A must-read interview on the AIGA Eye on Design blog covering inclusive ways to approach teaching design, taking away the hierarchy in the classroom, and fostering community.
I love this quote by Nicole Killian: “We need to remove that power and figure out how we can create a space where people actually feel comfortable and excited to be a designer, rather than being siloed at their laptops and trying to “win” against their peers. So many designers work by themselves, but it’s an important time, especially socially and politically, to talk about why it’s important to be in a space together. How can we consider community, and not just audience, in our work?”
A well-crafted sequence visualizing German designer Dieter Rams’ guiding principles for good product design. This clip, produced by Trollback & Co., is from the documentary Rams by Gary Hustwit. Although I’m not a fan of idolizing designers (the idea of “legendary” designers often leaves out minority groups), I thought this documentary was interesting from a non-product designer’s perspective.
From BP&O: “Heyday is a range of 150 moderately-priced high-quality own-brand consumer tech products from American retailer Target and their first foray into the electronics and tech accessories sector. The range includes battery packs and chargers, cables, covers and wireless speakers amongst many other products. These share a form language that balances an everyday simplicity, robustness and utility with novelty and cheerfulness by way of shape, colour and materiality.”
I especially love the clever copy and system of iconography on this branding project. View more images here!
For web designers: here’s a new Chrome extension that works as a visual inspector and interface editor. See also: DevTools for Designers.
Lovely animated holiday ad by Apple. Read more and see behind-the-scenes on Adweek.
This brand identity for Sydney Dogs & Cats Home is super clever!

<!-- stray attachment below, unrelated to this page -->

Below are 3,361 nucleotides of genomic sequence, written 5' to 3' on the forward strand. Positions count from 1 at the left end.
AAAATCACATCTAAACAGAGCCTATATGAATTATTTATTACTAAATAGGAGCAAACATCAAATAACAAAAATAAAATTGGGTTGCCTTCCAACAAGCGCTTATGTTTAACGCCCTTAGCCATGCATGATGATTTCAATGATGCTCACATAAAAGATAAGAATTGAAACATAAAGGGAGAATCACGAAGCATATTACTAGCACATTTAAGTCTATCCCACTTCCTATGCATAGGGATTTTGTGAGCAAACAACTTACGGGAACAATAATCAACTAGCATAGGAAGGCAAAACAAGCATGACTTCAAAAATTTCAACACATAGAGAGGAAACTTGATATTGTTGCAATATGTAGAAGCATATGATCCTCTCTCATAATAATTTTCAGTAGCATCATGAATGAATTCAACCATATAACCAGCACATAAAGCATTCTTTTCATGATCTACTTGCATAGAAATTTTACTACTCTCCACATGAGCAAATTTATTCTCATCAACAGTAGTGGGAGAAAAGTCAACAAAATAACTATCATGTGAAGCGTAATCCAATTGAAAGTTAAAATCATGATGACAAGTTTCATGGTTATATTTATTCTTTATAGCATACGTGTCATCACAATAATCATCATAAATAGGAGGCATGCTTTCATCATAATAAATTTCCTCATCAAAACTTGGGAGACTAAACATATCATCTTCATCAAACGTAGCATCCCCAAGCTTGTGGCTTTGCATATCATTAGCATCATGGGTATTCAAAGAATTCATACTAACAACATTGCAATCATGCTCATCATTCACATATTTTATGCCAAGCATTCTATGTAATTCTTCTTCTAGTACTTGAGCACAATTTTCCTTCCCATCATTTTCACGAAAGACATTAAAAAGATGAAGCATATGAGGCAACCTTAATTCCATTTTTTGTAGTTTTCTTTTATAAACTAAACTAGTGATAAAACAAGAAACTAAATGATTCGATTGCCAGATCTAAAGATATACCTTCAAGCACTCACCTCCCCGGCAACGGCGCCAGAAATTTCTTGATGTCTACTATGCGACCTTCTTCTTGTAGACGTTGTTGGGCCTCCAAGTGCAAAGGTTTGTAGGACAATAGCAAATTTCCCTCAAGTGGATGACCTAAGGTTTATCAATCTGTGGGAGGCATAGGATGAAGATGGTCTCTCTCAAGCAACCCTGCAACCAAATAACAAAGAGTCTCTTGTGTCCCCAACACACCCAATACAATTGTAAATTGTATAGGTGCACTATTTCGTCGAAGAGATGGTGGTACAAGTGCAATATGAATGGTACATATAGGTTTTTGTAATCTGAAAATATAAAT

This incredibly insightful research project by AIGA landed in my inbox a couple of days ago. AIGA says the intent is “to help designers and educators anticipate and prepare for the future, to lead change in their offices and schools, and to make each phase of their careers a learning opportunity rather than a fixed reality.” Having graduated recently, I found these trend reports fascinating. Take a look!
I’ve heard this quote thrown around recently, and it’s really latched on in my mind: “Strong ideas, loosely held.”
What I love about this principle is how accurate it is, especially for designers working in teams. In a collaborative environment, generating valuable ideas and believing in what you create are so essential. At the same time, being receptive to feedback is an equally important skill.
So, what is possible with the marriage of these two concepts? I believe when you have good ideas and hold an open mind, great design can happen:
Successful design criticism
In critiques and conversations around design, this principle is helpful for bringing in new and different ideas to the discussion. One approach isn’t valued over others; instead, all ideas are treated as viable, and the goal of the exchange becomes iterating on and changing the work. In turn, the more rapid flow of ideas can lead to stronger outcomes because ideas that may not have been considered before are now included in the process.
In the design process, “strong ideas, loosely held” can help improve what you’re designing because ideas aren’t solidified early on. This means there is more time to reflect on and change parts up until the last minute, to deliver the best possible product.
Working in a creative field has shown me that communicating in a team and keeping an open mind to grow and learn are fundamental skills, not only for ourselves but for creating great work for our clients. With this mindset, you can more easily absorb and share knowledge, remain flexible, and be confident when it comes to design.
This sneak peek of Photoshop’s revamped Content-Aware Fill tool looks very impressive. Content-Aware Fill is one of those tools I rarely get to use, but when I do it can be a fantastic time-saver.
This is a relevant and concise write-up of ethics in front-end development. I believe it is critical to apply ethics before doing work so that we can think through the consequences of our code and designs.